Sufficiency in the Calling: Moses and the Burning Bush (part two) – Exodus 4:1-17

“Revelation is not information about God and his nature, but an invitation to trust in the one whose selfdisclosure
is a foretaste of the promised inheritance. The future for the community of faith is not an
unknown leap into the dark because the Coming One accompanies the faithful toward the end.”
~ B. S Childs, Exodus, 89

I. Investigation: An Examination of Exodus 4:1-17

A. Introduction

In Exodus 3:1-4:17, we find the first interchange between God and Moses. In this extended dialogue,
God commissions Moses three times, while Moses raises five sets of objections. The speeches of God
are skillfully delivered, remaining patient, but resolute. Whereas Moses’ speeches are not logically
connected. One commentator observes that “each time in which the objection is fully met, a new one
springs up, unconnected with the latter. No visible gain is ever made . . . in the end he [Moses] is
trapped and his real doubt emerges” (Childs, Exodus, 71). Ultimately, God’s interchange with Moses
reveals a God who cares deeply for His people, a God who keeps His Word, and a God who
demonstrates unbelievable grace.

B. God Demonstrates His Sufficiency (4:1-9)

v. 1- Despite the Lord’s promise in 3:18, Moses remains skeptical. Fear, doubt, and disbelief cloud
Moses’ perspective on exactly who the Lord is and what the Lord can accomplish.
As noted by one commentator: “Moses’ objection would be persuasive were it not for the fact that it
was an explicit contradiction of God’s word, a denial of divine revelation. Back in Exodus 3:18 God
made this promise: ‘The elders of Israel will listen to you.’ . . . . God not only promised that the elders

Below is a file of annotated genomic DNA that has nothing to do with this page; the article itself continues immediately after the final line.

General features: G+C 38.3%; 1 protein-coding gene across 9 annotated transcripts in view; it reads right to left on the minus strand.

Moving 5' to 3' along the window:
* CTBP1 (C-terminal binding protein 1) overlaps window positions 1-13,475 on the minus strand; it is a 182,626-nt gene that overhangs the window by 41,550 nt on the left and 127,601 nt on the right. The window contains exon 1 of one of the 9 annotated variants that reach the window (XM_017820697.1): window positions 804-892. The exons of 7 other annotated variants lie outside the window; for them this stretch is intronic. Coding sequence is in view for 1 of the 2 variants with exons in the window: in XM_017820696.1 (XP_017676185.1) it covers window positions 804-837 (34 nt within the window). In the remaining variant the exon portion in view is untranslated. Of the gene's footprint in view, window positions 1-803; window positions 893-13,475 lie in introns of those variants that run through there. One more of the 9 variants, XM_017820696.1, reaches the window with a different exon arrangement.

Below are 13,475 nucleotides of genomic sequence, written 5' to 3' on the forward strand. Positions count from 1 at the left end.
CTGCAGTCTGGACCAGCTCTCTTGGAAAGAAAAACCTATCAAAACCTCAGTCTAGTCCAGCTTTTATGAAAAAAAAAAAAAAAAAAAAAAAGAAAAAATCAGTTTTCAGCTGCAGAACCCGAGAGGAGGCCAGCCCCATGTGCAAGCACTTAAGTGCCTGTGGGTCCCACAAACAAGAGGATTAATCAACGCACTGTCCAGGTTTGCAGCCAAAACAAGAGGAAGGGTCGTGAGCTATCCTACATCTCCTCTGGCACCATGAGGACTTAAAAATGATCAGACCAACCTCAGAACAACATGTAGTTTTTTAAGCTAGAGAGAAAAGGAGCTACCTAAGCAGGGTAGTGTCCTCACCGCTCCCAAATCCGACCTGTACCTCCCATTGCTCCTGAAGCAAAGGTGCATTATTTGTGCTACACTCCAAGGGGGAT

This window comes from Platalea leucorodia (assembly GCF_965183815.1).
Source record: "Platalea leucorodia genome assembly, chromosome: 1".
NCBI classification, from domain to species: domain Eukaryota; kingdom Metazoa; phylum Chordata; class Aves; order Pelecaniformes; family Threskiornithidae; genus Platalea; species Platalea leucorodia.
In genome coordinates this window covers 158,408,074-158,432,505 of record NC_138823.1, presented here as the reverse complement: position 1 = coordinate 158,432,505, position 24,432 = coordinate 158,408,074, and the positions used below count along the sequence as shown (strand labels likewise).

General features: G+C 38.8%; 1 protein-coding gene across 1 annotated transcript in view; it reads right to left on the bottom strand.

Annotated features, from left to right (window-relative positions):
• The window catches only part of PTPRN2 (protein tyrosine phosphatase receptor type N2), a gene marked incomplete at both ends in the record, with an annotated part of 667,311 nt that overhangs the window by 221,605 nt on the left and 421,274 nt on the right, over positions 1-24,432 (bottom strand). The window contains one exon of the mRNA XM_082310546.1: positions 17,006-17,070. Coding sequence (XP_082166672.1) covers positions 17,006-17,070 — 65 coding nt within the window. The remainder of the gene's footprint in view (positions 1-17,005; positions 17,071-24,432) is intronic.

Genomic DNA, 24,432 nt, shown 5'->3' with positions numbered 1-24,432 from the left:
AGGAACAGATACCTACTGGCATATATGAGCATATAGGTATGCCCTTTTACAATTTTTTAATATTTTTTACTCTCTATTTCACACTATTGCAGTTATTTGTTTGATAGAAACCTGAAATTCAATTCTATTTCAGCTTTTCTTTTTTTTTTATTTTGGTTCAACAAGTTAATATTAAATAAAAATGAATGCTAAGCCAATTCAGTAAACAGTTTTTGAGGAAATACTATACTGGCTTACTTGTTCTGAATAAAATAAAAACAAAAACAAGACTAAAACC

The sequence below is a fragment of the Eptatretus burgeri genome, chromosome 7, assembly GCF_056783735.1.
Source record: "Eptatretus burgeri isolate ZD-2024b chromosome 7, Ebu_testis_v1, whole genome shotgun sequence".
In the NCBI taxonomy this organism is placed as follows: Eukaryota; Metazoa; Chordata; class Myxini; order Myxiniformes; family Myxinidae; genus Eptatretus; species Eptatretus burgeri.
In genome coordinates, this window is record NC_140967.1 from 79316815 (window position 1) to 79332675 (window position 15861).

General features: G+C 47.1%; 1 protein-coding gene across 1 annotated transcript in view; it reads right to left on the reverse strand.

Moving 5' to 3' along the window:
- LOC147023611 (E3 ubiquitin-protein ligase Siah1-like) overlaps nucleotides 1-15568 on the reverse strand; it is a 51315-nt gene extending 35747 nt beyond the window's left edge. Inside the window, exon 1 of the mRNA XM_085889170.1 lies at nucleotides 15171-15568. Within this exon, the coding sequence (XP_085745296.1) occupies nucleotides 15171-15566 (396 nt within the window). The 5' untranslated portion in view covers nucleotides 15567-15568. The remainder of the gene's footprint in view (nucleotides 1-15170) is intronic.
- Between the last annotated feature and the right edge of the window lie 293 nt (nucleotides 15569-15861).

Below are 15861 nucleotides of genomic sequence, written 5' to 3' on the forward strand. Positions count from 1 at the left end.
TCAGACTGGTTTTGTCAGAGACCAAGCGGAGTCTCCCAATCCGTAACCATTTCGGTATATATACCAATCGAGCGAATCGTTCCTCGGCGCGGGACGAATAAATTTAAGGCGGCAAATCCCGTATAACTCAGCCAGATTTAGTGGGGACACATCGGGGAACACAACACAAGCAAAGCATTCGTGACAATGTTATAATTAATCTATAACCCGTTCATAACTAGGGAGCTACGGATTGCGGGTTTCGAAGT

would believe Moses, but he also promised that they would make his testimony their own. When they
went to Pharoah, they would say, ‘The LORD, the God of the Hebrews, has met with us’ (Exod. 3:18b)”
(Ryken, Exodus, 108).

vv. 2-9 – The Lord gives three signs to expel Moses’ doubt: that which is supportive becomes useless
(i.e., Moses’ rod), that which is healthy becomes harmful (i.e., Moses’ hand), and that which is pure
becomes putrid (i.e., the Nile) (cf. Hamilton, Exodus, 71).

The object lesson of the rod turning to a snake occurs later in 7:8-13. While a cobra is considered
extremely dangerous and should never be provoked in any culture, the cobra was also seen as
extremely important in Egyptian culture. In particular, Reenutet was a cobra-goddess who served as
guardian of the pharaoh; and Wadjyt was a cobra-goddess who functioned as the patron deity of
Lower Egypt. So significant was the cobra, that the Egyptian kings wore this protective emblem on
their crowns.

Skin diseases were often associated with a punishment for pride (cf. Num 12:1-12; 2 Kgs 5:22-27;
2 Chron 26:16-21). This sign most likely demonstrated God’s intention to punish Pharaoh (cf. Walton
and Matthews, Gen-Deut, 88).

The third sign of turning the Nile into blood is the only sign not immediately fulfilled. This final sign
becomes the first plague (7:1-13). The significance of this event is that the Egyptians viewed the Nile
as the source of life.

B. God Provides Aaron (4:10-17)

vv. 10-12 – “I am not an eloquent man” (also, cf. 6:12, 30) – The precise nature of his deficiency in speech